George Krehel of Olathe has a bone to pick with his fellow highway drivers.
See, he hasn’t always lived in Olathe. Although he has lived in Kansas for 15 years, he hails from the East Coast, where, he says, people keep to the right on the highway unless they’re passing.
He can’t figure out why drivers in Missouri and Kansas aren’t forced to do the same as the rest of the “civilized country.” Shouldn’t they be in the doghouse?
When crossing over the state line to Missouri on Interstate 435, it amazes him that in all of the lanes, cars are going the same speed, not allowing anyone to pass.
So how does it work here in the middle of the country? Are we really that different than our Eastern counterparts?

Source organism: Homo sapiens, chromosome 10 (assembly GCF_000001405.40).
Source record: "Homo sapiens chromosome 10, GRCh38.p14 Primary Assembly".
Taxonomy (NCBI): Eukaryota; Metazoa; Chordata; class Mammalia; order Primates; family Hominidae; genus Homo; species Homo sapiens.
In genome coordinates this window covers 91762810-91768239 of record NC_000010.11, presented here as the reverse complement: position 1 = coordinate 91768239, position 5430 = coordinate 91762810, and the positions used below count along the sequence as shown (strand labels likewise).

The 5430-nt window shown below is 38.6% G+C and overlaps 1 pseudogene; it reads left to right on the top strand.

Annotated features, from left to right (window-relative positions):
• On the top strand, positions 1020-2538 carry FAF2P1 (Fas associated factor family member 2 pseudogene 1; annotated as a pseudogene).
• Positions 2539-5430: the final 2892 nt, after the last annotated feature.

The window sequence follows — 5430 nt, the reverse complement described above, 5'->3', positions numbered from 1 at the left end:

In Kansas, it depends whether you’re a city mutt or a country mutt.
“The left lane lingering law doesn’t apply in the city or metro areas,” said Kansas Highway Patrol trooper Charles Lovewell. “We have four or five lanes, so we’re not going to make everyone stay in the right lane.”
But when drivers leave the metro area, Lovewell said, they’re supposed to be using the left lane only to pass. Signs along the highways say just that.
Things work a little differently on the other side of the state line, said Sgt. Bill Lowe of the Missouri Highway Patrol.
“The law says if you’re driving in the left lane, you need to be passing,” he said.
Lowe noted that some Kansas City area highways have left-hand exits, which might cause some non-passing drivers to stay on that side.
As for the ticketing?
“It’s up to the officer’s discretion, but if you’ve been driving in the left lane for three or four miles, you’re probably going to get pulled over,” Lowe said.
The Watchdog says that, of course, slower traffic should keep right. But he hopes officers use their discretion to avoid wasting urban pavement during rush hour.
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